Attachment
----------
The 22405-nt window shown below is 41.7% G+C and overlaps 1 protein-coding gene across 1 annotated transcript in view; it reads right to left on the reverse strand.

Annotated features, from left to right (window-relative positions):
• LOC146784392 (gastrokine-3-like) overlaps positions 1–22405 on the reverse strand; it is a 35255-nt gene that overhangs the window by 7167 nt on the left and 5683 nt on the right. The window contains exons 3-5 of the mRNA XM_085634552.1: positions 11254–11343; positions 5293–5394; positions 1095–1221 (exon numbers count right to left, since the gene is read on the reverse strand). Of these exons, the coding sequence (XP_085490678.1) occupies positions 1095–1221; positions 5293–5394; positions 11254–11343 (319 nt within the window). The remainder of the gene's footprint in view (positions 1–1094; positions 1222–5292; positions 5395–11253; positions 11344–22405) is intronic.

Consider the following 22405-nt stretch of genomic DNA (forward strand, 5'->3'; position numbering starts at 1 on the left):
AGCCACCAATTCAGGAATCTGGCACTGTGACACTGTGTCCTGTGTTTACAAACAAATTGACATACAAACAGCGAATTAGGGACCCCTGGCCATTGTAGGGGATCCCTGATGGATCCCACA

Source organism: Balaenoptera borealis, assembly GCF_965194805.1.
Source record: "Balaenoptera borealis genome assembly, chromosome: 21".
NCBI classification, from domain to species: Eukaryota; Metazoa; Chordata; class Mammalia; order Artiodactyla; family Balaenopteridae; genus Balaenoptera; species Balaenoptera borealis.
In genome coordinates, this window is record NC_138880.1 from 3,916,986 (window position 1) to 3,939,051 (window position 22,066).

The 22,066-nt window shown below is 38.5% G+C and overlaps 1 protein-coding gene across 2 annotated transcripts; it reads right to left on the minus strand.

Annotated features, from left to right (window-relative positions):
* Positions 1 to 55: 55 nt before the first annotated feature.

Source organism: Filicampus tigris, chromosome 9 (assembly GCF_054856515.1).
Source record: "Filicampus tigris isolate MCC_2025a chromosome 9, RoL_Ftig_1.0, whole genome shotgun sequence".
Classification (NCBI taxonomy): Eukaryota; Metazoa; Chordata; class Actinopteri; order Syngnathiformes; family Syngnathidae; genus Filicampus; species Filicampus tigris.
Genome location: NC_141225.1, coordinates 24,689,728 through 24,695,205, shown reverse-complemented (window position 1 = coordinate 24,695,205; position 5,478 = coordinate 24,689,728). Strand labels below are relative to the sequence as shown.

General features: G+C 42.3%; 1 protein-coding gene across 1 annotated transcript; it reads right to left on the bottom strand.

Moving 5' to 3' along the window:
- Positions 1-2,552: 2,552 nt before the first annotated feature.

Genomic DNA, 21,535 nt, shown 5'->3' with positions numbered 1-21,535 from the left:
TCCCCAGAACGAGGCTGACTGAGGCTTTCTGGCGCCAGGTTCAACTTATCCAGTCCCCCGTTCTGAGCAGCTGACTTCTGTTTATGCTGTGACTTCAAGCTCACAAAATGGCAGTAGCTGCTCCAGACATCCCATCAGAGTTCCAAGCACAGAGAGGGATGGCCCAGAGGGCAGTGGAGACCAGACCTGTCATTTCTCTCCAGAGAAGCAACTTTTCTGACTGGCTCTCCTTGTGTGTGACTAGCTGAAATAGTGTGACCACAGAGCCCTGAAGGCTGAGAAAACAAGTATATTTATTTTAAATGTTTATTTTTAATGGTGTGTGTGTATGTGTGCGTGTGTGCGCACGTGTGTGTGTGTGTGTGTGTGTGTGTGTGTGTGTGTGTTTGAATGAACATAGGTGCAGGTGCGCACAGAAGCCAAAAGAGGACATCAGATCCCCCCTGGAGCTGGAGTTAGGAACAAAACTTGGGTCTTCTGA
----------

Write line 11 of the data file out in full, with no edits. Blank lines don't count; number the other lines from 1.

Annotated features, from left to right (window-relative positions):